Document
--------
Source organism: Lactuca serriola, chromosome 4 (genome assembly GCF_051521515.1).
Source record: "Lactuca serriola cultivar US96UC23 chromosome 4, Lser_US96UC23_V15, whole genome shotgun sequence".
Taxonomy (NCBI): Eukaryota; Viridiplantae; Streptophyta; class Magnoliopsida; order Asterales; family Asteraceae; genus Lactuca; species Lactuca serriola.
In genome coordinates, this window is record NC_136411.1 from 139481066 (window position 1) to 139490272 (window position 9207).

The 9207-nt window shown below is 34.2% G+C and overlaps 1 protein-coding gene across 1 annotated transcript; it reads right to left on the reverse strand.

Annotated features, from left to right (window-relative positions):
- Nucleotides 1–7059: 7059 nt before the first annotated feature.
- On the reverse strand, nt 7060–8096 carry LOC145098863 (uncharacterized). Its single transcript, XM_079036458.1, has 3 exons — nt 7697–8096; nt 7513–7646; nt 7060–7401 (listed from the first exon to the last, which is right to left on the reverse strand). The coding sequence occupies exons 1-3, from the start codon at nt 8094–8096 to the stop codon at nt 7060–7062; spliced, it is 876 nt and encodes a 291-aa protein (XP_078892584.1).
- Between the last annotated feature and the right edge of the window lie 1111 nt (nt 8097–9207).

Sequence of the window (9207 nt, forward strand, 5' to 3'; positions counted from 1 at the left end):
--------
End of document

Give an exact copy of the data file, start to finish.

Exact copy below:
Source organism: Lactuca serriola, chromosome 4 (genome assembly GCF_051521515.1).
Source record: "Lactuca serriola cultivar US96UC23 chromosome 4, Lser_US96UC23_V15, whole genome shotgun sequence".
Taxonomy (NCBI): Eukaryota; Viridiplantae; Streptophyta; class Magnoliopsida; order Asterales; family Asteraceae; genus Lactuca; species Lactuca serriola.
In genome coordinates, this window is record NC_136411.1 from 139481066 (window position 1) to 139490272 (window position 9207).

The 9207-nt window shown below is 34.2% G+C and overlaps 1 protein-coding gene across 1 annotated transcript; it reads right to left on the reverse strand.

Annotated features, from left to right (window-relative positions):
- Nucleotides 1–7059: 7059 nt before the first annotated feature.
- On the reverse strand, nt 7060–8096 carry LOC145098863 (uncharacterized). Its single transcript, XM_079036458.1, has 3 exons — nt 7697–8096; nt 7513–7646; nt 7060–7401 (listed from the first exon to the last, which is right to left on the reverse strand). The coding sequence occupies exons 1-3, from the start codon at nt 8094–8096 to the stop codon at nt 7060–7062; spliced, it is 876 nt and encodes a 291-aa protein (XP_078892584.1).
- Between the last annotated feature and the right edge of the window lie 1111 nt (nt 8097–9207).

Sequence of the window (9207 nt, forward strand, 5' to 3'; positions counted from 1 at the left end):